The Palestinian issue is a national issue for Morocco, says the Justice and Development Party

The JDP’s Deputy Secretary-General, Souleymane El Amrani, said in a press interview, "We are pleased that the Moroccans have rejected the arrogance of the charge d'affaires of the Israeli Liaison Office.

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The Moroccan Justice and Development Party (JDP), the leader of the government coalition, said that “the Palestinian issue is a national issue for the Kingdom,” noting that the Charge d’Affairs of the Israeli Liaison Office in Rabat, David Goffrin, “inserted his nose into what he does not concern, and we were pleased with the Moroccan unanimity rejecting its diplomatic patronage.”

The statement came in a press interview organized by the JDP on Friday evening, in the first official response to Govrin’s criticism of Moroccan Prime Minister Saadeddine Othmani.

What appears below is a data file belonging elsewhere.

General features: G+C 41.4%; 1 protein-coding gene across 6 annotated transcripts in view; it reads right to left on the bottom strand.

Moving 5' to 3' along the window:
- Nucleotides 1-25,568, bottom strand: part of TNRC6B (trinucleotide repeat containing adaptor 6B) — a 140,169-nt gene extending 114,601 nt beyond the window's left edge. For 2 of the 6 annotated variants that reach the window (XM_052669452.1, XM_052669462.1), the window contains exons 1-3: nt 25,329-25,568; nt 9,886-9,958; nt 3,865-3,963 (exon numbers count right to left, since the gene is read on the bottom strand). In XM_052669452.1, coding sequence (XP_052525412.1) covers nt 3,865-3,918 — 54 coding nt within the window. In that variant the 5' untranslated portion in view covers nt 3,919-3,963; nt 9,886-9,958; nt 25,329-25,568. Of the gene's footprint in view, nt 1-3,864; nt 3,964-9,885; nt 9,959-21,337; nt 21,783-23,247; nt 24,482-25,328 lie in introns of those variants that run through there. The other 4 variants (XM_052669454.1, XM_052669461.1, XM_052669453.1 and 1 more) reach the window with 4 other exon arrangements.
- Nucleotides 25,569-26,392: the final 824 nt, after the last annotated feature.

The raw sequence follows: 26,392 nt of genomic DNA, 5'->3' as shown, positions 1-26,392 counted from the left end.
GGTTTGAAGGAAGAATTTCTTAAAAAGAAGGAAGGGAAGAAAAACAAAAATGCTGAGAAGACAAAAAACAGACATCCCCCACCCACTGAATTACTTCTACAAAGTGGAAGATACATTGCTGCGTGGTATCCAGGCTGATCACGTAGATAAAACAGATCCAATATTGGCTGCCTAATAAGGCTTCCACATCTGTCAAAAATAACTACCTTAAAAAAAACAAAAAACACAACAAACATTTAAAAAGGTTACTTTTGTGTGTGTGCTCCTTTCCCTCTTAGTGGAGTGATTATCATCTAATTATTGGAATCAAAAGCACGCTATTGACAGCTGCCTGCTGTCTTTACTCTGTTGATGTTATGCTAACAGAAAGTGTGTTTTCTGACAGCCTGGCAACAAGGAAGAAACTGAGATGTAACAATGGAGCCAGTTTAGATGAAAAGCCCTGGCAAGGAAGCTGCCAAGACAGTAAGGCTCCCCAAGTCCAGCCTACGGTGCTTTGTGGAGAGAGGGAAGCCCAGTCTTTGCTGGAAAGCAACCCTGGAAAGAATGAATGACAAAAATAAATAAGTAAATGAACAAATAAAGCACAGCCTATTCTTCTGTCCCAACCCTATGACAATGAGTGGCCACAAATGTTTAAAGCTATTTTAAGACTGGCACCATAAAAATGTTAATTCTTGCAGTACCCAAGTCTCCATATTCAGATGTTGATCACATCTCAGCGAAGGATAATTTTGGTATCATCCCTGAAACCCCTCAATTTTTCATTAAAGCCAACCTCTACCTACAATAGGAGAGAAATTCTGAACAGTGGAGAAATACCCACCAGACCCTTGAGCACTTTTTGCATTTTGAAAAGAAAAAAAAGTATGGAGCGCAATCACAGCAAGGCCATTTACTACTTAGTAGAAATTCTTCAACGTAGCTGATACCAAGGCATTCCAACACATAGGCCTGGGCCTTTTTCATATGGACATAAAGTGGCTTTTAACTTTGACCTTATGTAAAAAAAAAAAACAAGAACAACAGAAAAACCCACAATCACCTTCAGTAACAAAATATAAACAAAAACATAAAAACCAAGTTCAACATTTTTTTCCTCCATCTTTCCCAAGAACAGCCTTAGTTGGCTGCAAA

Souleymane El Amrani, the Deputy Secretary-General of the JDP, said, “We were pleased with the brilliant victory of the Palestinian resistance to the extent that we are pleased with the Moroccan consensus in rejecting some diplomatic frivolities that exceeded the logic of diplomatic rules.”

He added, “The Palestinian cause is a national issue, and the Kingdom of Morocco has been and will continue to provide the necessary and possible support to the Palestinians,” noting that what the Kingdom has done in the last stage is “a new, renewed title for Morocco’s continuous and limitless support.” El Amrani also expressed the happiness of his party by stating, “The Zionist conflict and criminality in Gaza, Jerusalem, and in all the regions of Palestine did not get away with it, and we were pleased with the brilliant victory of the Palestinian resistance.”

Goffrin had criticized Othmani after congratulating the head of the Hamas Political Bureau, Ismail Haniyeh, on “the victory in the Gaza war.”

On December 10, Israel and Morocco announced the resumption of diplomatic relations between each other after their cessation in 2000, making Morocco the fourth Arab country to agree to a normalization during 2020, after the UAE, Bahrain, and Sudan.

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